Why Flannel Makes For Exceptional Trousers
While the origins of flannel remain shrouded in mystery, references appear to point to Wales, where it was adopted in shirt form by sheep farmers in the 17th century to protect them from the elements. The word “flannel” most likely emanates from the Welsh term gwlanen, meaning “woollen article.” In its original incarnation flannel was produced from carded wool or worsted yarn, but nowadays is often made from either wool, cotton or synthetic fibre.
But to coincide with our impending new launch, we’re here to wax lyrical about flannel trousers, the sartorial elan of the cooler clime. The ABC of Men’s Fashion, penned by the great couturier Hardy Amies in 1964, defines flannel as ‘an open-textured soft woollen cloth with a fine nap finish, usually of plain weave, but it can be twilled’. To us mere mortals the term nap, put simply, is the texture of the fabric and refers specifically to the way in which the fibres align. The nap is created when it's brushed with a fine metal comb. It's these raised features which give flannel its softness and texture. There are both carded (woollen) and worsted flannels made of fine Merino wool.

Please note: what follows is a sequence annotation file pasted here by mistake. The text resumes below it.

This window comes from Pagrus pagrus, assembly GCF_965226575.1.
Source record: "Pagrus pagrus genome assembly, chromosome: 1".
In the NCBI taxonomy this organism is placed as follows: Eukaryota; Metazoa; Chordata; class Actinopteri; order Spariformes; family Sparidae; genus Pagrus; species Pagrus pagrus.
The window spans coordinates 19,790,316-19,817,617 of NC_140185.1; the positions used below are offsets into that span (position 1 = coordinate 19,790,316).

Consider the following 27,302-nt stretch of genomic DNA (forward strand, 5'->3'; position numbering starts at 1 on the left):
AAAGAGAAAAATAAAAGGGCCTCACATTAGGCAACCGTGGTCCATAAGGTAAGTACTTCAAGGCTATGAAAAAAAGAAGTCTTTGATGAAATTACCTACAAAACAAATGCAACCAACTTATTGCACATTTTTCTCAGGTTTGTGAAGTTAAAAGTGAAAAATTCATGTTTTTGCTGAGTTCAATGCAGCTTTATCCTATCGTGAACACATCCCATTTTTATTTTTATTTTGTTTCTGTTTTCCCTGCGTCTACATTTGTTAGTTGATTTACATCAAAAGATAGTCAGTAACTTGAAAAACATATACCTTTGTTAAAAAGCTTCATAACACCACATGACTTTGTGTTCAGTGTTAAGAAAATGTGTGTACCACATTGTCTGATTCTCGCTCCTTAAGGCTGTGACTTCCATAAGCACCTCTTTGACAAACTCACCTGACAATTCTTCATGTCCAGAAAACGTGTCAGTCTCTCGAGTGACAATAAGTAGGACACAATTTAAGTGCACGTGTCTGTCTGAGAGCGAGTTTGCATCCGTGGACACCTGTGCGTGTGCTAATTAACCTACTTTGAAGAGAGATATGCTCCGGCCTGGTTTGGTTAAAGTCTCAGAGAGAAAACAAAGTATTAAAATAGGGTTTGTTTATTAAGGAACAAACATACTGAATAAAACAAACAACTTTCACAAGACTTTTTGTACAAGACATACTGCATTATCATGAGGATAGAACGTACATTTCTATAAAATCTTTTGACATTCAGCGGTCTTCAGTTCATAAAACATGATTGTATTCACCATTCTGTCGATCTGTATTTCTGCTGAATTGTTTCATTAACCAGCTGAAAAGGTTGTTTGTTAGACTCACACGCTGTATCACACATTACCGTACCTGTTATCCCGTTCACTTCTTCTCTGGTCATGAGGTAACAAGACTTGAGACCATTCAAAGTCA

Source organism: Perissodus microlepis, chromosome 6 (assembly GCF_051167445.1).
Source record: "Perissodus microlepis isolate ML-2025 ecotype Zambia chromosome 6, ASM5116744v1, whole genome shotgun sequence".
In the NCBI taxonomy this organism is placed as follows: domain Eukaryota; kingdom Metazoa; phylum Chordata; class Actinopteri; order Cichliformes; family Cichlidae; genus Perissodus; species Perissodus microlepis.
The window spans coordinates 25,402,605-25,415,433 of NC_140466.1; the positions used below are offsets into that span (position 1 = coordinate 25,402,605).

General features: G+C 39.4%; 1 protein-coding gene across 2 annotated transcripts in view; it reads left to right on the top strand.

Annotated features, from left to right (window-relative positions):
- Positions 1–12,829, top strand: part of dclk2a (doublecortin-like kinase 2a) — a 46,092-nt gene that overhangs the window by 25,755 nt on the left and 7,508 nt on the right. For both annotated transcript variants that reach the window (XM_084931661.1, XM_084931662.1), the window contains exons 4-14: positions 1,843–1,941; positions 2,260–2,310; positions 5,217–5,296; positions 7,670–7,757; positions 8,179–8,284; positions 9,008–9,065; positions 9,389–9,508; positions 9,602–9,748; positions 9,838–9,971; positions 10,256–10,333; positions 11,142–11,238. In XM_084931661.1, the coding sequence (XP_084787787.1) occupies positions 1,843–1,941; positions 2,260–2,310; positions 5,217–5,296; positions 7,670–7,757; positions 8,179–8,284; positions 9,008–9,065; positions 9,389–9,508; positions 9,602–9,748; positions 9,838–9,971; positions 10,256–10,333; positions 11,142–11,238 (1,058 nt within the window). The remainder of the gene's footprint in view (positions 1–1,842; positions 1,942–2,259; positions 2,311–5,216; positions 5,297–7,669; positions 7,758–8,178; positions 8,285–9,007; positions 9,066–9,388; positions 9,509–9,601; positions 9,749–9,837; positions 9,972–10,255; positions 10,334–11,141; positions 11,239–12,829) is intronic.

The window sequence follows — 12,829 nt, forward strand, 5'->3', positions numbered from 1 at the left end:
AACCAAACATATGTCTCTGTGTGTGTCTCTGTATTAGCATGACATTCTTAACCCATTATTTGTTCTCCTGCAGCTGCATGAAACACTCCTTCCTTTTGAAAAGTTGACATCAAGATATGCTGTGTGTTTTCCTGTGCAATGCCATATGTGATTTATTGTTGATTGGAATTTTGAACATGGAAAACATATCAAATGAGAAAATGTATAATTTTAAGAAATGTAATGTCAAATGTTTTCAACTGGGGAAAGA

Combed versus Carded yarns. Which one is the best?
There are two types of flannel yarns. According to Jean-Paul Ismael Samson, owner of De Oost Bespoke Tailors in Amsterdam, “Genuine flannel is always made of carded yarns, but you can also find flannels made of combed yarns. In order to give a worsted cloth with combed yarns the hairy surface of a true carded flannel cloth, the surface must be roughed up in a special way. Just as combed yarns are generally stronger and more resistant to rubbing, a carded flannel is weaker than a combed flannel. It is not advisable to wear carded flannel trousers for daily wear, because they will wear out faster in high friction areas.”